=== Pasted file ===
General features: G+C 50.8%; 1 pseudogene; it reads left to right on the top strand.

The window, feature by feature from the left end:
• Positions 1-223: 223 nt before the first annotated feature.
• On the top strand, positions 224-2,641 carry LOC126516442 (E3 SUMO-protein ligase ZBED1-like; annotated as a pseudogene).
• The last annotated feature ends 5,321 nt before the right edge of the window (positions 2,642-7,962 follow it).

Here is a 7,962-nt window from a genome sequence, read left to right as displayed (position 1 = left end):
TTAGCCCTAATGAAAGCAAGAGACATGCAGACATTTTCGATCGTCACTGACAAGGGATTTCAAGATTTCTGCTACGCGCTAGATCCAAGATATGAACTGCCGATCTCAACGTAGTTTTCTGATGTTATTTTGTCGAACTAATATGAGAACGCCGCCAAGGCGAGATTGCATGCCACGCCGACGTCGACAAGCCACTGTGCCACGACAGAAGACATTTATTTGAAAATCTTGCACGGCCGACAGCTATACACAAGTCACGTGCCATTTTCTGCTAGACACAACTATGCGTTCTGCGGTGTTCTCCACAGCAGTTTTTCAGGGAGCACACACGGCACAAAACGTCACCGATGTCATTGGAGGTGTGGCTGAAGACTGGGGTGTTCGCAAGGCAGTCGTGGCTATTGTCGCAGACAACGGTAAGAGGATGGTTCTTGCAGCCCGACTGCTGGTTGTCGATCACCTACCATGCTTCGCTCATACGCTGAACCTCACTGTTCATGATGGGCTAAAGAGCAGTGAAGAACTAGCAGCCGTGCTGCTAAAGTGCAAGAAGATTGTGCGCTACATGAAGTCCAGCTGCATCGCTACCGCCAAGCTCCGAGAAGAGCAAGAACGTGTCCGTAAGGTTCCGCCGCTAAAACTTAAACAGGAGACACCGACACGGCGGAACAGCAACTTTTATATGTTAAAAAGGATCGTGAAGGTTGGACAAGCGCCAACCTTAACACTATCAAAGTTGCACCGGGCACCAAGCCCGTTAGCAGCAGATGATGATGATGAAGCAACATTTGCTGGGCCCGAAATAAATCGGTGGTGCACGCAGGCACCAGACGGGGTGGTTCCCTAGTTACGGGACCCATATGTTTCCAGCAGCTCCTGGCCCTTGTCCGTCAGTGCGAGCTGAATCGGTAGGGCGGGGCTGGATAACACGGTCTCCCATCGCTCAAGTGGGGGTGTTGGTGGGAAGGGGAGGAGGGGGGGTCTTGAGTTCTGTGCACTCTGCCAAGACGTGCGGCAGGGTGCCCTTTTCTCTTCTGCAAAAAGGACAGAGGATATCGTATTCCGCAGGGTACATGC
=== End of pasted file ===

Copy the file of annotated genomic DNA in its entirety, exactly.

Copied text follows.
General features: G+C 50.8%; 1 pseudogene; it reads left to right on the top strand.

The window, feature by feature from the left end:
• Positions 1-223: 223 nt before the first annotated feature.
• On the top strand, positions 224-2,641 carry LOC126516442 (E3 SUMO-protein ligase ZBED1-like; annotated as a pseudogene).
• The last annotated feature ends 5,321 nt before the right edge of the window (positions 2,642-7,962 follow it).

Here is a 7,962-nt window from a genome sequence, read left to right as displayed (position 1 = left end):
TTAGCCCTAATGAAAGCAAGAGACATGCAGACATTTTCGATCGTCACTGACAAGGGATTTCAAGATTTCTGCTACGCGCTAGATCCAAGATATGAACTGCCGATCTCAACGTAGTTTTCTGATGTTATTTTGTCGAACTAATATGAGAACGCCGCCAAGGCGAGATTGCATGCCACGCCGACGTCGACAAGCCACTGTGCCACGACAGAAGACATTTATTTGAAAATCTTGCACGGCCGACAGCTATACACAAGTCACGTGCCATTTTCTGCTAGACACAACTATGCGTTCTGCGGTGTTCTCCACAGCAGTTTTTCAGGGAGCACACACGGCACAAAACGTCACCGATGTCATTGGAGGTGTGGCTGAAGACTGGGGTGTTCGCAAGGCAGTCGTGGCTATTGTCGCAGACAACGGTAAGAGGATGGTTCTTGCAGCCCGACTGCTGGTTGTCGATCACCTACCATGCTTCGCTCATACGCTGAACCTCACTGTTCATGATGGGCTAAAGAGCAGTGAAGAACTAGCAGCCGTGCTGCTAAAGTGCAAGAAGATTGTGCGCTACATGAAGTCCAGCTGCATCGCTACCGCCAAGCTCCGAGAAGAGCAAGAACGTGTCCGTAAGGTTCCGCCGCTAAAACTTAAACAGGAGACACCGACACGGCGGAACAGCAACTTTTATATGTTAAAAAGGATCGTGAAGGTTGGACAAGCGCCAACCTTAACACTATCAAAGTTGCACCGGGCACCAAGCCCGTTAGCAGCAGATGATGATGATGAAGCAACATTTGCTGGGCCCGAAATAAATCGGTGGTGCACGCAGGCACCAGACGGGGTGGTTCCCTAGTTACGGGACCCATATGTTTCCAGCAGCTCCTGGCCCTTGTCCGTCAGTGCGAGCTGAATCGGTAGGGCGGGGCTGGATAACACGGTCTCCCATCGCTCAAGTGGGGGTGTTGGTGGGAAGGGGAGGAGGGGGGGTCTTGAGTTCTGTGCACTCTGCCAAGACGTGCGGCAGGGTGCCCTTTTCTCTTCTGCAAAAAGGACAGAGGATATCGTATTCCGCAGGGTACATGC